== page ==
17. Lehman’s had the same credit rating as RBS. For those who say investors in Lehman backed structured products should not be compensated answer this – why should taxpayers have compensated depositors in RBS? Why compensate one and not the other in exceptional circumstances that nearly saw the end of capitalism?

  18. Lehman brought it on themselves. If Barclays had bought them out then that surely Barclays would be in a similar mess as Lloyds. Maybe the yanks are going to start calling the UK the axis of evil…

  19. I see said the blind man. The FSA block the bail out of Lehman Brothers. Lehman Brothers fails and with it all the structured products backed by Lehman. The FSA then retrospectively reviews IFA sales of Lehman backed structured products in order that the IFA can be hung out to dry! Time we were rid of this Will no one rid me of this troublesome regulator!

  20. I read the article and thought ‘I’m sure Julian Stephen’s and his ilk will post lots of anti FSA comments’. Sure enough, there they are!


  21. The conservstives have got it right get shot of the FSA. 20000 bullets should be enough.

    But perhaps not when they realise the whole point of a Quango, is to deflect the problem/s away from Parliament. At the same time spending large amounts of industry money, while the industry in turn screws investors.

    Commonly known as ‘ what goes round comes round’

    One must welcome the fact that George Bush and Ton were not big enough to pick on China,
    while certain small muslim countries are proving a large bite to swallow.

  22. The Yanks blaming others for their own shortcomings.
    Now there’s a surprise !!

  23. It is understandable that Hank wants to re-write history, as the Lehman’s collapse was the spark that blew up the whole powder keg in autumn 2008.

    It was reported in the media at the time that the UK had offered to participate in a rescue of Lehman’s to prevent a collapse and the market contagion that ensued. It was also widely reported that Hank Paulson had refused.

    “The collapse of Lehman came after the US Treasury refused to bail out the embattled 158-year-old bank, a crucial shift after its support in March for a Wall Street rescue of the failing Bear Stearns.” The Times, September 16th 2008.

    “By not giving UK bank Barclays a guarantee for Lehman’s trading obligations as part of a deal to buy the business, analysts say the US Treasury has put a line under its willingness to use public money to rescue banks which have made wrong decisions. BBC News, website 16 September 2008.

    “Lehman had tried everything to avoid this fate. Its chief executive, Dick Fuld, had peppered his counterpart at Bank of America, Ken Lewis, with phone messages urging him to use his stronger institution to mount a rescue. Fuld even persuaded George Walker, a non-executive director of Lehman who was a cousin of President Bush, to put in a call to the Oval Office with a last-ditch appeal for a bailout, over the head of treasury secretary Henry Paulson. The president refused to answer the phone.”

    “In the final hours of a weekend of desperate negotiations to save the bank, a bid from Barclays had been the last hope. Fuld was waiting for news at his antique-stuffed office, which took up almost a quarter of the executive suite on the 31st floor of Lehman Brothers’ midtown headquarters, overlooking the Hudson River. Down at the New York Fed, Cohen and Lehman’s chief operating officer, Bart McDade, rang him to tell him that no deal was forthcoming because the British bank was unable to proceed without a US government backstop against liabilities.”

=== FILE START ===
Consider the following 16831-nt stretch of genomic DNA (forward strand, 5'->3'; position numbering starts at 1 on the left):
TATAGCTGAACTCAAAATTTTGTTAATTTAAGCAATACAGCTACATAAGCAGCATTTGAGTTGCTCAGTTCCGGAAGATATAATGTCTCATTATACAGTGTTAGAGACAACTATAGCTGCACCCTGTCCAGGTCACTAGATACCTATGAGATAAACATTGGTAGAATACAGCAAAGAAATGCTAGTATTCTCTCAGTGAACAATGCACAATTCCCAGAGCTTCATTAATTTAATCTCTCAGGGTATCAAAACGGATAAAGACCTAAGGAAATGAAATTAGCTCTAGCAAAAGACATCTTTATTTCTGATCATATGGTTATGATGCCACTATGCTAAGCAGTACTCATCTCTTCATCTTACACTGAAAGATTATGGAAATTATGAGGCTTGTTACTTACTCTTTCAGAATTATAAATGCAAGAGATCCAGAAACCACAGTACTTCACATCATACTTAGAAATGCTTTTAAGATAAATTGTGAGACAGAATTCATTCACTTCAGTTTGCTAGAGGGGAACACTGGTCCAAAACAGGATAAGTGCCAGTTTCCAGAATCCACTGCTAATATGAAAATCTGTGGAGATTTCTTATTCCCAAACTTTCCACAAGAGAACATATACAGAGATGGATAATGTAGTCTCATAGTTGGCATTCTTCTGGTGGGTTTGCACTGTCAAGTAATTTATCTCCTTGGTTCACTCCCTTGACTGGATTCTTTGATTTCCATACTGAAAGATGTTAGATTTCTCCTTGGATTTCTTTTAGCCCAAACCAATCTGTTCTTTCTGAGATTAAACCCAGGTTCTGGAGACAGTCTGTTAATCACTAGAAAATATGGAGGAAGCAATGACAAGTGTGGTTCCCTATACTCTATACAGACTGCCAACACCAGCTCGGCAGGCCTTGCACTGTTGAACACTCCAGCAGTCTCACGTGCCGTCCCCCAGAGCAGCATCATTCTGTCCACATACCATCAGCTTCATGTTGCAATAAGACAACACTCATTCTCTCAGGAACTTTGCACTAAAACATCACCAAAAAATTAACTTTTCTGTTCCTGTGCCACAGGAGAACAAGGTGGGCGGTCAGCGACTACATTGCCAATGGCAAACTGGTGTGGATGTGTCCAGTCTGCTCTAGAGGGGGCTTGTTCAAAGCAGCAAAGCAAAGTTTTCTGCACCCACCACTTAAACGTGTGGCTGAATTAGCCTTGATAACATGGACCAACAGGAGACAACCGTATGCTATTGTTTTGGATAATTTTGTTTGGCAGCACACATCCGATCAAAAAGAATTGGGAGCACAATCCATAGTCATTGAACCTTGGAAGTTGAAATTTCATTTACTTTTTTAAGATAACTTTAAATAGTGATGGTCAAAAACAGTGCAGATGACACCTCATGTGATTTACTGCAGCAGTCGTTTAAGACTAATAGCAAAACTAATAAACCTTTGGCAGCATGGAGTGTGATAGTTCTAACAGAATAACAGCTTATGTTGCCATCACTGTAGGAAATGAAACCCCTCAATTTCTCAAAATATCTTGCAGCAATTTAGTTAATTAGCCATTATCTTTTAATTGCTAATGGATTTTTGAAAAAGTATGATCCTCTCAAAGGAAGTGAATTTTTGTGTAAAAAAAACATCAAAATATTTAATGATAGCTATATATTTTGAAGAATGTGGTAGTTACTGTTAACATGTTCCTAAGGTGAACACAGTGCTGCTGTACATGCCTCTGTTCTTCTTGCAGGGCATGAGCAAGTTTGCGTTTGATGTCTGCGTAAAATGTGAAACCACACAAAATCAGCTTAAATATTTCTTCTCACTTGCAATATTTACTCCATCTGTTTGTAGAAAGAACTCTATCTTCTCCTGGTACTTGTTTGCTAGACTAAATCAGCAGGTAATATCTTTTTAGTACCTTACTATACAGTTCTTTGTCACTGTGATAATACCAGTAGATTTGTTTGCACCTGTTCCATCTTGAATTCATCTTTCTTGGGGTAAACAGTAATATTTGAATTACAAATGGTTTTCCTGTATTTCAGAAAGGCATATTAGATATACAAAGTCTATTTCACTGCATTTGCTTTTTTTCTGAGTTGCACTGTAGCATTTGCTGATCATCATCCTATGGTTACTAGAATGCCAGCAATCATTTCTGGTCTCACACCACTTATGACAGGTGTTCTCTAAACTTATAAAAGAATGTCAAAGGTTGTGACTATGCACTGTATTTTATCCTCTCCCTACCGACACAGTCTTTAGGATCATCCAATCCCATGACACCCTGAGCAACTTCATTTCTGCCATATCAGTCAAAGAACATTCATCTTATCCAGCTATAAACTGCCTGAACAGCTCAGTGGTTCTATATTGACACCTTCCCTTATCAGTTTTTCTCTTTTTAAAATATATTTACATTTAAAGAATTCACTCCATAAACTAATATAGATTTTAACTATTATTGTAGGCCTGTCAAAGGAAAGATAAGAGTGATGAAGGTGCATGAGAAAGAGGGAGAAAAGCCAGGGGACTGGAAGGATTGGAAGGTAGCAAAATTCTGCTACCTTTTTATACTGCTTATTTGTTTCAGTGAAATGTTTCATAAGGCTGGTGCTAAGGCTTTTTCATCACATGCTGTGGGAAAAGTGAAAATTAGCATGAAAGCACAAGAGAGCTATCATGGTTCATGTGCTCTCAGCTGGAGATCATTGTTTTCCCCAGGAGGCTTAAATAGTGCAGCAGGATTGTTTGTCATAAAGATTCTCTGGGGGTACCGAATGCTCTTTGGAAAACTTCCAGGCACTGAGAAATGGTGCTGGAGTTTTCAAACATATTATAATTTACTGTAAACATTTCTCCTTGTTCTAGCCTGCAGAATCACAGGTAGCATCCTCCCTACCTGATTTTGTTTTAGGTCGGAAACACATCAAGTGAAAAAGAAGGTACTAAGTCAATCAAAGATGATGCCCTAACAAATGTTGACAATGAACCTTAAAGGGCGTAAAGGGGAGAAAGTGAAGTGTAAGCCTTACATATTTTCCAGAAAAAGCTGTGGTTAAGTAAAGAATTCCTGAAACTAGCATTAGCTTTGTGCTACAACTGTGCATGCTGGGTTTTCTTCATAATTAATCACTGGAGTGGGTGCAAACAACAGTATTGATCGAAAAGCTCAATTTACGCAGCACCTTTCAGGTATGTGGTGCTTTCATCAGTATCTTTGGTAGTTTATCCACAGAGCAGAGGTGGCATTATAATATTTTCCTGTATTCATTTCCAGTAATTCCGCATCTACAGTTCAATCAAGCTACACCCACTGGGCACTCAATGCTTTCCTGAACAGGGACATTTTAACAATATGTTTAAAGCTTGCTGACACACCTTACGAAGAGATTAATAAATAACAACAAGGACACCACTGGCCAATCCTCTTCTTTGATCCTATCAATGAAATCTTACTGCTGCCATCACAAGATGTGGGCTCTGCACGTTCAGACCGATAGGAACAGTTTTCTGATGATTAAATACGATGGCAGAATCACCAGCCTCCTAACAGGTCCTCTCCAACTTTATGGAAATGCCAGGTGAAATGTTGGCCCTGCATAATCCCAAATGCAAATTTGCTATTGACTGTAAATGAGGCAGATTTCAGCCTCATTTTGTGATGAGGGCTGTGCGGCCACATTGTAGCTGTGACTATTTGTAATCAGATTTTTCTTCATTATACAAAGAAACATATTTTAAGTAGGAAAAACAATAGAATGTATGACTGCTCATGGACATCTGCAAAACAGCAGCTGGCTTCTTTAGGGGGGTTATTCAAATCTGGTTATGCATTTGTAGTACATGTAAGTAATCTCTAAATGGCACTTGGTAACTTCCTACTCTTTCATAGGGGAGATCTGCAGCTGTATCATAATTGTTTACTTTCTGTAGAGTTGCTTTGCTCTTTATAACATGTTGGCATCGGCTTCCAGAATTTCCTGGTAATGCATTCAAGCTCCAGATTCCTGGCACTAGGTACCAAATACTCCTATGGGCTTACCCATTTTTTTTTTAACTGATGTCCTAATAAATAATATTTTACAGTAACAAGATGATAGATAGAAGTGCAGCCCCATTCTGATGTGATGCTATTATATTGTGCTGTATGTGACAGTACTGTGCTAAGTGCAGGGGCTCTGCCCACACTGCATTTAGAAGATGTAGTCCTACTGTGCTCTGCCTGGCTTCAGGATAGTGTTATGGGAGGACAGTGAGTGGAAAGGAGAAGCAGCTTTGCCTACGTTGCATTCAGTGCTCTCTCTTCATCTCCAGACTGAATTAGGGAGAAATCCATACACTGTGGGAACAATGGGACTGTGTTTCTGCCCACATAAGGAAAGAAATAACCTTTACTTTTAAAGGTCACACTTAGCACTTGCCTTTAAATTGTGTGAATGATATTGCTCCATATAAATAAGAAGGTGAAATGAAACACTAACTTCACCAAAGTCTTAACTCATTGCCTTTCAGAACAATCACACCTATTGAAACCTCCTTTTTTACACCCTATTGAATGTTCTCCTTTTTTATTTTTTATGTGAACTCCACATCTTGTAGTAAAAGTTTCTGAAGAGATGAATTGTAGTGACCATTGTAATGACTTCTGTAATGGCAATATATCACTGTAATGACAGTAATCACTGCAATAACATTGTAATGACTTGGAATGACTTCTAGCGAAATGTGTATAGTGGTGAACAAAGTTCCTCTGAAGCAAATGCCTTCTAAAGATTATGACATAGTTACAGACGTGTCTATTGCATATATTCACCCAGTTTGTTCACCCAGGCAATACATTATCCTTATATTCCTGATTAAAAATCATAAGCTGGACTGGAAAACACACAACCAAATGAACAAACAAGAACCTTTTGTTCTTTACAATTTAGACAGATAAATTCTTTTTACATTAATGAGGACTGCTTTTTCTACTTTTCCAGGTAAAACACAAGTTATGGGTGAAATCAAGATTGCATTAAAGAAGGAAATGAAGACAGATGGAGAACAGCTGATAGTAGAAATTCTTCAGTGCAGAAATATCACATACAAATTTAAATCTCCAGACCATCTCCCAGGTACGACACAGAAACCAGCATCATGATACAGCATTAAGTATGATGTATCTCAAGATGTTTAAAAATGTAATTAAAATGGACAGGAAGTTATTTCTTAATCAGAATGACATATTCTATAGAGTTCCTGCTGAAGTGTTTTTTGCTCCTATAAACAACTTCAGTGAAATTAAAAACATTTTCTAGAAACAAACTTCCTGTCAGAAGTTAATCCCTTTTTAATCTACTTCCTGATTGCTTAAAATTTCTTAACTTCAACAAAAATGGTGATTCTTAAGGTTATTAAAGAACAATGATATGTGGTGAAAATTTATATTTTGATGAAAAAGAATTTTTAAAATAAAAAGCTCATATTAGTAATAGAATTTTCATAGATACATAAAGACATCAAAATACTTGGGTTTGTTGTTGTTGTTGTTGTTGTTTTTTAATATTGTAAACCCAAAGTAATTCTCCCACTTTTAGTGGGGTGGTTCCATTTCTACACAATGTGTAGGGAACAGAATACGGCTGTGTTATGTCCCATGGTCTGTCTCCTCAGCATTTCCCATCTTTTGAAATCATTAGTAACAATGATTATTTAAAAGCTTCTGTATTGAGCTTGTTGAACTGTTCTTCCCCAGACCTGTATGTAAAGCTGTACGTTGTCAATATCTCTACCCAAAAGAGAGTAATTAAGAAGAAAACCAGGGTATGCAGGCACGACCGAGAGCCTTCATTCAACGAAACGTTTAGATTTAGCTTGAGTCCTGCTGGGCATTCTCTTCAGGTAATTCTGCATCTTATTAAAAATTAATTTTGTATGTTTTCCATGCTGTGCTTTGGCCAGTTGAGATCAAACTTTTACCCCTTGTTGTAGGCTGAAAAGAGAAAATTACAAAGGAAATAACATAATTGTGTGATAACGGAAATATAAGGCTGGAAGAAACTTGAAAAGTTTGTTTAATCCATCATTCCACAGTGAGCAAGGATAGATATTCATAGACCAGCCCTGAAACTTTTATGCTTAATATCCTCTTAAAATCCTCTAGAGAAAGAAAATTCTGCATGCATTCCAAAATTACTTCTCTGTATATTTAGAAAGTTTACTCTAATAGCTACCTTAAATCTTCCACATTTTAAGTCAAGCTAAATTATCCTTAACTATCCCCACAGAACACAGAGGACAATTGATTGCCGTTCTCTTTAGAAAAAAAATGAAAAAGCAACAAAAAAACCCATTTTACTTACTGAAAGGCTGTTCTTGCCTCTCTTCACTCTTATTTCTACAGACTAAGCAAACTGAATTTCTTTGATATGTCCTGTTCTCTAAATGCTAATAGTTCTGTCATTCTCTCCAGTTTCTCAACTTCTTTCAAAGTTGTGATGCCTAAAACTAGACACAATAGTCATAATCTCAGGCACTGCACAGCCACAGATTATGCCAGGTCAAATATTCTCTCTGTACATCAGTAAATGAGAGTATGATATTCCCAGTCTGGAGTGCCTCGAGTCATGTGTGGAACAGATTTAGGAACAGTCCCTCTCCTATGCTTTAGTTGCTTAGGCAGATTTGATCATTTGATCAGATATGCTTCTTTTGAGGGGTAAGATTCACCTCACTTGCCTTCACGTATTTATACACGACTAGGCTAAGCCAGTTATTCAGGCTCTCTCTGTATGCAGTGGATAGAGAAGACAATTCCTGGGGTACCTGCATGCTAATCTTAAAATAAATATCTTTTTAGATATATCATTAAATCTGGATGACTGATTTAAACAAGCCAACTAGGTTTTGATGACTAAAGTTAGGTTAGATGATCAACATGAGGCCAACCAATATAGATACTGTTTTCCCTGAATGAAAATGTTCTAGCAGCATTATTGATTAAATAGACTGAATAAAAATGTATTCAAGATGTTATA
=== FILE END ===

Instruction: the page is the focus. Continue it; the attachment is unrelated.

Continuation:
The Guardian, 4th September 2009.

    The Bank of England publicly expressed reticence about bank bail outs and government guarantees on the grounds of “moral hazard”.

    It is not clear that Paulson knew what he was doing at the time of the collapse.

    “Henry Paulson, the former U.S. Treasury Department secretary, just said in a CNBC interview that in the midst of the Lehman Brothers collapse he had no idea what to do and was so afraid he excused himself from an emergency meeting on the matter and called his wife.” Chicago Tribune 1st February 2009.

    It was also reported at the time that the US part of Lehman’s had tried (successfully?) to transfer a large sum of money just before it collapsed from the UK to the US. The sum was at least £1bn. It is understood that the UK administrators are still investigating this and it and other sums may be subject to a legal dispute with the US administrators.

    “On the eve of its collapse Lehman Brothers Europe held $32 billion in client assets. So far, only $13.3 billion have been returned.” Source 30/12/09.

    It has also been reported that Paulson was a former Goldman Sachs partner. Goldman Sachs benefited by the terms of the Lehman’s collapse as a major counterparty, not to mention the reduced market place competition, subsequently. Allegations of this affecting his decision making at the time are probably wide of the mark.

    The US role in sub-prime and the creative financial products used to transfer the risk to UK and European institutions has been widely reported. The role of the trader Bernie Madorf has been widely reported, not to mention AIG.

    It was the US regulators that should have covered these market risks. The FSA and FOMC should have been in communication about AIG’s activities in London if there were concerns.

    Attempting to put the blame on the FSA for the collapse of Lehman and the whole credit crunch and financial market collapse is a little disingenuous, especially if the published evidence about the events leading to the collapse elsewhere suggest Paulson’s interpretation is incorrect.